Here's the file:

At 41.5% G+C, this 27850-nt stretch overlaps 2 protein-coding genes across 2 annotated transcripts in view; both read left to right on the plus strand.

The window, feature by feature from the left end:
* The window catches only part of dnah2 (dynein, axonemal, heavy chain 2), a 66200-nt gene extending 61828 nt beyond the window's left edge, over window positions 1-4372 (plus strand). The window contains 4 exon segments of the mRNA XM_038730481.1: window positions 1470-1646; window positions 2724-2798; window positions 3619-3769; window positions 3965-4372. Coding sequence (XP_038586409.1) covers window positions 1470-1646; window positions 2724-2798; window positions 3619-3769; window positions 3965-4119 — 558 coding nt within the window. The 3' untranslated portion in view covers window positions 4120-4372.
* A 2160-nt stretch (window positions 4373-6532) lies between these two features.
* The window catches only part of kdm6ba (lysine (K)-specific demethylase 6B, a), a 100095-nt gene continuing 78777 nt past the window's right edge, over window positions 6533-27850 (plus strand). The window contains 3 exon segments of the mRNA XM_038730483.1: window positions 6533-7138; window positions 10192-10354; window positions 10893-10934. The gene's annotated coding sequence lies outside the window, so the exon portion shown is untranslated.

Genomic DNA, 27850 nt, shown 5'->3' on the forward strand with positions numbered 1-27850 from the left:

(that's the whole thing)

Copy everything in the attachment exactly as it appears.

At 41.5% G+C, this 27850-nt stretch overlaps 2 protein-coding genes across 2 annotated transcripts in view; both read left to right on the plus strand.

The window, feature by feature from the left end:
* The window catches only part of dnah2 (dynein, axonemal, heavy chain 2), a 66200-nt gene extending 61828 nt beyond the window's left edge, over window positions 1-4372 (plus strand). The window contains 4 exon segments of the mRNA XM_038730481.1: window positions 1470-1646; window positions 2724-2798; window positions 3619-3769; window positions 3965-4372. Coding sequence (XP_038586409.1) covers window positions 1470-1646; window positions 2724-2798; window positions 3619-3769; window positions 3965-4119 — 558 coding nt within the window. The 3' untranslated portion in view covers window positions 4120-4372.
* A 2160-nt stretch (window positions 4373-6532) lies between these two features.
* The window catches only part of kdm6ba (lysine (K)-specific demethylase 6B, a), a 100095-nt gene continuing 78777 nt past the window's right edge, over window positions 6533-27850 (plus strand). The window contains 3 exon segments of the mRNA XM_038730483.1: window positions 6533-7138; window positions 10192-10354; window positions 10893-10934. The gene's annotated coding sequence lies outside the window, so the exon portion shown is untranslated.

Genomic DNA, 27850 nt, shown 5'->3' on the forward strand with positions numbered 1-27850 from the left: